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Any day now, a bill that has been the subject of especially heavy lobbying will become law, legalizing betting on a sports game. Sports leagues pushed politicians for it, because they think it means big money for professional teams. Last fall, in the midst of the pandemic, the Liberal government decided to back it, too.

But do we know everyone who lobbied the government to get it done? Did Larry Tanenbaum, the individual with the biggest interest in Canada’s biggest teams – including the Toronto Raptors, Toronto Maple Leafs, and Toronto FC – speak to Prime Minister Justin Trudeau, or his aides, to advocate for the bill?

We don’t know. They won’t say. Neither Mr. Trudeau’s press secretary nor the spokesperson for Maple Leaf Sports – the sports powerhouse of which Mr. Tanenbaum is chair and 25-per-cent shareholder – will answer the question.

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That underlines a major loophole in Canada’s lobbying laws. They’re supposed to require moneyed interests to report when they are lobbying to change Canada’s laws or policies. But there’s a big loophole.

Companies don’t have to register “in-house” lobbying unless it takes up more than 20 per cent of an employee’s time. Below that threshold, they don’t have to report their lobbying contacts.

Successive lobbying commissioners have called for governments to fix that. Current commissioner Nancy Bélanger did so this month, when she concluded the unregistered lobbying activities of Rob Silver, husband of Mr. Trudeau’s chief of staff Katie Telford, didn’t break the rules. The loophole, Ms. Bélanger wrote, “allows for a substantial volume of in-house lobbying activity to go unreported.”

There was a lot of registered lobbying, and public advocacy, for the sports betting bill, by gambling business, sports apps, provincial lottery authorities, and by pro sports representatives, who see it as leading to new revenues from sponsorships, marketing partnerships, and data sales. Canadian Football League Commissioner Randy Ambrosie told a Senate committee legalized sports betting might be the biggest opportunity the CFL has ever had.

So it’s not ridiculous to wonder if Mr. Tanenbaum, with his sizeable sports interests, spoke to Mr. Trudeau, or his staff, about it. The two know each other. Mr. Tanenbaum has Liberal history, having served as the party’s chief fundraiser under Paul Martin, and he has been a reguar donor to the party.

A spokesman for the PMO, Alex Wellstead, would not say if they discussed it. In an e-mail, he said PMO staff “meet regularly with stakeholders and organizations” and lobbyists are expected to report as the law requires. But again, the law has a big hole.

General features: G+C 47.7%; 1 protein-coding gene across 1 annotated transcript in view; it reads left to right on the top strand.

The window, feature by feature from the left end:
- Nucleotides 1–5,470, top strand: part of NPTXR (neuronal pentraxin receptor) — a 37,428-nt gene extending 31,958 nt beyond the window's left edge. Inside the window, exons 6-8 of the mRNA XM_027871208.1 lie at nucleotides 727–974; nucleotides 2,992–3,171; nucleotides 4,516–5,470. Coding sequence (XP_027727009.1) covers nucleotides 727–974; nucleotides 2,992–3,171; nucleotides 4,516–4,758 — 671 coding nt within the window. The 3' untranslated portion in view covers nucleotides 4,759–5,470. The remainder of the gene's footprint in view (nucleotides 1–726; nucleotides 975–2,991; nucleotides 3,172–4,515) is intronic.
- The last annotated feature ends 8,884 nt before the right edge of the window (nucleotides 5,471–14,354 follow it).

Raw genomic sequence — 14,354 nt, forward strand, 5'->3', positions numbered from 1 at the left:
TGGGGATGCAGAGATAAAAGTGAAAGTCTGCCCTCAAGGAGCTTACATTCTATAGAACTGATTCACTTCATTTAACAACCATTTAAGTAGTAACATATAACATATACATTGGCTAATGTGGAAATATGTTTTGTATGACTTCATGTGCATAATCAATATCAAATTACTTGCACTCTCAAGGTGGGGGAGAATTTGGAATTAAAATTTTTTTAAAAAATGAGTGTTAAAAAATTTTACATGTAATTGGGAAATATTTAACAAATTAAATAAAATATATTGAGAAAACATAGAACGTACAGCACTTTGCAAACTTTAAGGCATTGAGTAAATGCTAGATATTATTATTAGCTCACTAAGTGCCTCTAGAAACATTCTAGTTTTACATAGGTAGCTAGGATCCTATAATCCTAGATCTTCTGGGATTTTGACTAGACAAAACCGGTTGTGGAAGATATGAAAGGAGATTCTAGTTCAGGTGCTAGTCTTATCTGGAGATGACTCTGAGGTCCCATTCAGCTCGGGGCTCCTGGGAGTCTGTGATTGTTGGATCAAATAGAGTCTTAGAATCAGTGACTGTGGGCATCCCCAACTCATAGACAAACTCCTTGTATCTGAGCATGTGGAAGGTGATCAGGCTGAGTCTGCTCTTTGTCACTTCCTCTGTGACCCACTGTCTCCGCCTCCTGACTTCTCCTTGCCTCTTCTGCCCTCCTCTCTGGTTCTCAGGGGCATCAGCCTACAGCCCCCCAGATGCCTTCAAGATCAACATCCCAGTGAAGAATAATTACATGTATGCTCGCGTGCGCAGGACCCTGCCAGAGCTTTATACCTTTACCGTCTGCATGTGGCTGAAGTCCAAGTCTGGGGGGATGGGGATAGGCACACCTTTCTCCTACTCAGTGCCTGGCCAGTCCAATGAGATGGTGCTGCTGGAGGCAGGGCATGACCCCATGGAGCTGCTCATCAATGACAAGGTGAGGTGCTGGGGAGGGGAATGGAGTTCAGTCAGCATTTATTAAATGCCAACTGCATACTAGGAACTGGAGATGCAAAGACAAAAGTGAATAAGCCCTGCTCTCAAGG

David Haggith, a spokesman for Maple Leaf Sports and Entertainment, said in an e-mail that MLSE executives did not make representations to the government on the bill, but as for Mr. Tanenbaum, he is a supporter of single sports betting, and “we are not at liberty to share the scope of private conversations.”

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He noted Mr. Tanenbaum’s support for single sports betting is shared by commissioners of six sports leagues.

That’s true. Lots of folks have backed the legalization of single sports betting – betting on a single game rather than a parlay. There are critics who fear it will promote more gambling or lead to match fixing, but the gaming industry makes a pretty good argument that Canadians already spending billions on offshore online gambling.

But that doesn’t mean we should have to guess who was lobbying for it, or who called whom.

There have been bills to legalize sports betting banging around for a decade, proposed by backbench MPs from various parties. They languished because governments never made them a top priority.

But last November, Mr. Trudeau’s government tabled their own bill to legalize it. In February, they made a deal to support Conservative backbencher Kevin Waugh’s similar bill, because it could be passed more quickly.

MPs from all parties supported it, especially those from cities with casinos, such as Windsor. But the pandemic added urgency. Stadiums were empty, and teams were losing revenue. They wanted the gambling bill done. After years, it is being pushed into law.

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A lot of people will like that. Some won’t. But we should all know which powerful business figures, if any, had called Mr. Trudeau to ask for it.

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